Badger's Fifth Interim Application seeks fees of $160, 000 for the period July 1, 2012 through February 28, 2013. (Dkt. 1055). In four previous applications, it was awarded a total of $751, 179.49, without any holdbacks. (Id. ¶ 5). Badger has provided real estate consulting services and has participated in a number of real estate transactions, including sales and leases, for properties for the receivership estate. (Id. ¶¶ 14, 18, 22, 23).

The Receiver objects to Badger's Fifth Interim Application, noting, inter alia, that Badger did not submit the application to the Receiver or the SEC for approval before filing it and that Badger failed to adequately describe the services for which it is seeking compensation. (Dkt. 1061, at p. 3).

5. The Receiver and Freshfields

While the Receiver was affiliated with Dewey, he made ten applications for fees and was paid $378, 062.50 for the period August 11, 2008 through February 28, 2010. (Dkt. No. 1045, ¶ 5). The tenth application for $22, 900 was not paid. (Id.).

Amount Amount Application Awarded Held Back 1 57, 300.00 0 2 51, 562.50 0 3 41, 725.00 0 4 32, 887.50 0 5 24, 975.00 0 6 20, 350.00 0 7 54, 637.50 0 8 61, 537.50 0 9 33, 087.50 0 10 0 22, 900

After he joined Freshfields, [1] the applications for compensation were submitted jointly with Freshfields. (Id.). They previously made four applications with the following payments and holdbacks for the period March 1, 2010 through September 30, 2013 (Dkt. No. 1052, at p. 5):

Amount Amount Application Awarded Held Back 1153, 787.00 153, 787.00 2 310, 463.55 103, 487.85 3 441, 868.13 147, 289.37 4 478, 217.50 478, 217.50

The total awarded (and paid) was $1, 384, 336.18 and $882, 781.72 was held back, reflecting holdbacks applied to all four applications. (Dkt. No. 1052, at p. 1).

In their Fifth Joint Application, the Receiver and Freshfields seek fees of $844, 591.75 and expenses of $26, 042.52. (Dkt. No. 1045, at p. 1). These amounts reflect a discount of $612, 732.73, or 41% of the total amount incurred. (Id.).

B. The Objections and Responses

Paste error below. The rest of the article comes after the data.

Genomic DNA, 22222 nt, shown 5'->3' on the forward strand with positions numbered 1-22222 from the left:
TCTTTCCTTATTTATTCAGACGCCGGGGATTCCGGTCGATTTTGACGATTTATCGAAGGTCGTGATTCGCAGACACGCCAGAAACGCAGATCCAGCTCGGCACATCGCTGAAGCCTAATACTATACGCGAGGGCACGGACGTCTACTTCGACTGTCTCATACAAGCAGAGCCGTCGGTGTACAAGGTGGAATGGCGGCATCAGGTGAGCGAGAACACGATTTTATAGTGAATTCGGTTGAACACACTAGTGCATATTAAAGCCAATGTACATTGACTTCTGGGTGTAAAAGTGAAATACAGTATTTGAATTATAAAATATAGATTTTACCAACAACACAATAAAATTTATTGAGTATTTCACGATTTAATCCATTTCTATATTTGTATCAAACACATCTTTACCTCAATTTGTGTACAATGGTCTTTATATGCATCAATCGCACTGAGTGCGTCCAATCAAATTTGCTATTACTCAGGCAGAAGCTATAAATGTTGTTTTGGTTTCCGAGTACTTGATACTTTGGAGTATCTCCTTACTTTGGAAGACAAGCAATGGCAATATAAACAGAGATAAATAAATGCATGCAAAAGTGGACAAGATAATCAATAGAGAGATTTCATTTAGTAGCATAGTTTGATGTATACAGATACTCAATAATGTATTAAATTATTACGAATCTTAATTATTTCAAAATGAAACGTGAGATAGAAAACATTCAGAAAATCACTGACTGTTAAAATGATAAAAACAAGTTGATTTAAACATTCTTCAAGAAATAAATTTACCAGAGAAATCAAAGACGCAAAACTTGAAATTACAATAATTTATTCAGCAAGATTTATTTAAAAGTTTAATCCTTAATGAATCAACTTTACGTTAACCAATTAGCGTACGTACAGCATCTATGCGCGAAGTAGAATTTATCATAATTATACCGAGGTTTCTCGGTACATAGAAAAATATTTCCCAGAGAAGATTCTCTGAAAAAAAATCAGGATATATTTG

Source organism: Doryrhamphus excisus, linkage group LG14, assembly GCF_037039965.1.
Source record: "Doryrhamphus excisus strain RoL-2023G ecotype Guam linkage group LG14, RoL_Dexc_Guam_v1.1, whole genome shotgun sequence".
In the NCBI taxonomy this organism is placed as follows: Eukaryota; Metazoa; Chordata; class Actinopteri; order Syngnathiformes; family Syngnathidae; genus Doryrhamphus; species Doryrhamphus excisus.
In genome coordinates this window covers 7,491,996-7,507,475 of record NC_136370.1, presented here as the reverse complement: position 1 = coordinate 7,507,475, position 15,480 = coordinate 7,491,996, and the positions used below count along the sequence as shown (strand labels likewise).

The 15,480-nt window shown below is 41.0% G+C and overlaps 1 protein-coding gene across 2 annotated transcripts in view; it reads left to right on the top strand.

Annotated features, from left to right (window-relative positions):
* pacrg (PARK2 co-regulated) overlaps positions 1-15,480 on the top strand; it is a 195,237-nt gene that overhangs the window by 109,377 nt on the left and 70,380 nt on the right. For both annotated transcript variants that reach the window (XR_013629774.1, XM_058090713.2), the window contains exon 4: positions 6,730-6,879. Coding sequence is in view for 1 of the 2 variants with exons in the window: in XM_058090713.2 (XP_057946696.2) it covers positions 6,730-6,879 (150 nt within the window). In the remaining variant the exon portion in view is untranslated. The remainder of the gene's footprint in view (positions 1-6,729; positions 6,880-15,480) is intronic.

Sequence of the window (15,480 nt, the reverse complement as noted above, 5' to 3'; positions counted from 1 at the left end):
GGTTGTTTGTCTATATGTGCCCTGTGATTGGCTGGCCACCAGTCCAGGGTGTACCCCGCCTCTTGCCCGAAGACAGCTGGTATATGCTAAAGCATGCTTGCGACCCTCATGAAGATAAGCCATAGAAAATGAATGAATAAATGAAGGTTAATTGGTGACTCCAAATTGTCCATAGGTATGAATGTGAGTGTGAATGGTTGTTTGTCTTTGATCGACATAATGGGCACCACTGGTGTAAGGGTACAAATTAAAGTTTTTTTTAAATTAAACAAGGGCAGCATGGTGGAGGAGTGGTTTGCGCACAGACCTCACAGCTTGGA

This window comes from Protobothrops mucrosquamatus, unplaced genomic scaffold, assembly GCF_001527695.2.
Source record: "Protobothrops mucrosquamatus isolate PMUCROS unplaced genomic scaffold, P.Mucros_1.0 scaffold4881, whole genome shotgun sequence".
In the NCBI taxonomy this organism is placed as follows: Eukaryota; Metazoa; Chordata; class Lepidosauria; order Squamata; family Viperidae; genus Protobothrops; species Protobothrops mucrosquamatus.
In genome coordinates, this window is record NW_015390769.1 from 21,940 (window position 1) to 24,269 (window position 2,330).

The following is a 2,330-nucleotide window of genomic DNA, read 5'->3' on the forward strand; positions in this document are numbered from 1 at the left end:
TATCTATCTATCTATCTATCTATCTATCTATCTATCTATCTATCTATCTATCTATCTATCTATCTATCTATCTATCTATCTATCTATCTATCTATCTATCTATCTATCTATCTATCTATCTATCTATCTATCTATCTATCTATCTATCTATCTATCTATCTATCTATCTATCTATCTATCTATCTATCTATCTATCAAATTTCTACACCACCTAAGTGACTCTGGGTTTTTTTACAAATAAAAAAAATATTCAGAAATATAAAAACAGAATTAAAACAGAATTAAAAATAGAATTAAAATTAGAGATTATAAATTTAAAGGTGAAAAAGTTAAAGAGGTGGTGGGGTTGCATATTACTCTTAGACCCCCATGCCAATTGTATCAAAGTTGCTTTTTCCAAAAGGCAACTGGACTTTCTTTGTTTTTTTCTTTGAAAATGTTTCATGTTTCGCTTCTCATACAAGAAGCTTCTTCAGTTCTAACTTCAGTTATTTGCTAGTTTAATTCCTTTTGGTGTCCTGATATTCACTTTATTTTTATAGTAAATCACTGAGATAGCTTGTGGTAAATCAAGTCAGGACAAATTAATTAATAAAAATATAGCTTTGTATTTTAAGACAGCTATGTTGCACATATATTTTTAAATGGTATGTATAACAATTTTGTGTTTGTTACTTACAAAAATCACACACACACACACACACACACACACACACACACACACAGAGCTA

The Court received objections to the applications from certain investors, including G&H Partners AG, Richard J. Puleo, Doug Kawulych, Frank L. Sterling, Jay C. Starling (and and certain additional investors), Patti Robertson, Vivian Orgel, Alan M. Gold, Paul Faraone, Linda P. Snellinger, Donald J. and Juanita Dukinys, and Mark D. Johnson. (See Dkt. Nos. 1059, 1062, 1064). Certain of the objectors also spoke at the hearing on December 18, 2014, either in person or through counsel. (12/18/14 Tr. 17-24, 26-27, 29-34).

The Receiver objected to certain of the fee applications and requests for holdbacks. (Dkt. 1061).

The SEC also responded to the applications. (Dkt. No. 1060, at p. 3). In its written submission, it (1) urged the Court to deny all requests for holdbacks; (2) opposed the payment of any additional fees to Dewey; (3) did not object to Badger's request, but suggested a 50% holdback; and (4) did not oppose Freshfield's and the Receiver's Fifth Joint Application, subject to a 20% holdback; and (5) did not object to Deloitte's present application. (Id.).

At the December 18th hearing, however, the SEC modified its positions in several respects. First, it explained that it would not oppose the payment of holdbacks to Freshfields and Deloitte:

[A]fter reviewing the submissions by Deloitte and by Freshfields and after consulting with senior SEC staff that are responsible for overseeing receivership program[s] nationally, we determined that the most consistent way for us to approach this case at this point, at the end of the case, with the holdbacks is to agree to payment of 71 percent of the amount held back for each of the applicants.

(12/18/14 Tr. 8-9). Second, instead of requesting a 20% holdback for the Receiver's and Freshfields's Fifth Joint Application, it asked for a 6% reduction - or payment of 94%. (Id. 10-11). Third, it agreed to payment of 71% of Deloitte's request for holdbacks. (Id. 11). Fourth, it agreed to payment of 71% of Arent Fox's request for holdbacks. (Id. 11-12). Finally, although it had previously consented to payment of 50% of Badger's present application, it objected to any part of the request being granted. (Id. 12-13).